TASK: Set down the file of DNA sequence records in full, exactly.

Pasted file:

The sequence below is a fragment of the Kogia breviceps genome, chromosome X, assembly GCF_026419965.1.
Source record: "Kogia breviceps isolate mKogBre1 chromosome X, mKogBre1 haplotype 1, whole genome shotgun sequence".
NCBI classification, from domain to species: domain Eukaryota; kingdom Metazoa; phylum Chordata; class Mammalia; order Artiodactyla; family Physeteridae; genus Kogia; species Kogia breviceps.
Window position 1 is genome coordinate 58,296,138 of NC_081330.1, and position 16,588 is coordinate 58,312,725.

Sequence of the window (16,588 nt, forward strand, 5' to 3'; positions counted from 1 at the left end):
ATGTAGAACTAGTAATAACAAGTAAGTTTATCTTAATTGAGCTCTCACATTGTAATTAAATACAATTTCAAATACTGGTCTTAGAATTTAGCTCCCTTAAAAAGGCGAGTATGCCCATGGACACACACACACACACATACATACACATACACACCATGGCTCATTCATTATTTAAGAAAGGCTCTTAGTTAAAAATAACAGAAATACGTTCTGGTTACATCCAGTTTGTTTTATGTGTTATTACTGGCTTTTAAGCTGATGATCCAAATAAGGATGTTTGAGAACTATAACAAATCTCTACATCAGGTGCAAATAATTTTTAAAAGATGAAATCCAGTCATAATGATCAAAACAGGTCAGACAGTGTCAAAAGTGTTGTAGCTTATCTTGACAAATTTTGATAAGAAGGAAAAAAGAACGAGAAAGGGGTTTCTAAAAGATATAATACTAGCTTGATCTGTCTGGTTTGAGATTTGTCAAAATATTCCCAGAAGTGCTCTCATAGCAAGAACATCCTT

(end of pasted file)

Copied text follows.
The sequence below is a fragment of the Kogia breviceps genome, chromosome X, assembly GCF_026419965.1.
Source record: "Kogia breviceps isolate mKogBre1 chromosome X, mKogBre1 haplotype 1, whole genome shotgun sequence".
NCBI classification, from domain to species: domain Eukaryota; kingdom Metazoa; phylum Chordata; class Mammalia; order Artiodactyla; family Physeteridae; genus Kogia; species Kogia breviceps.
Window position 1 is genome coordinate 58,296,138 of NC_081330.1, and position 16,588 is coordinate 58,312,725.

Sequence of the window (16,588 nt, forward strand, 5' to 3'; positions counted from 1 at the left end):
ATGTAGAACTAGTAATAACAAGTAAGTTTATCTTAATTGAGCTCTCACATTGTAATTAAATACAATTTCAAATACTGGTCTTAGAATTTAGCTCCCTTAAAAAGGCGAGTATGCCCATGGACACACACACACACACATACATACACATACACACCATGGCTCATTCATTATTTAAGAAAGGCTCTTAGTTAAAAATAACAGAAATACGTTCTGGTTACATCCAGTTTGTTTTATGTGTTATTACTGGCTTTTAAGCTGATGATCCAAATAAGGATGTTTGAGAACTATAACAAATCTCTACATCAGGTGCAAATAATTTTTAAAAGATGAAATCCAGTCATAATGATCAAAACAGGTCAGACAGTGTCAAAAGTGTTGTAGCTTATCTTGACAAATTTTGATAAGAAGGAAAAAAGAACGAGAAAGGGGTTTCTAAAAGATATAATACTAGCTTGATCTGTCTGGTTTGAGATTTGTCAAAATATTCCCAGAAGTGCTCTCATAGCAAGAACATCCTT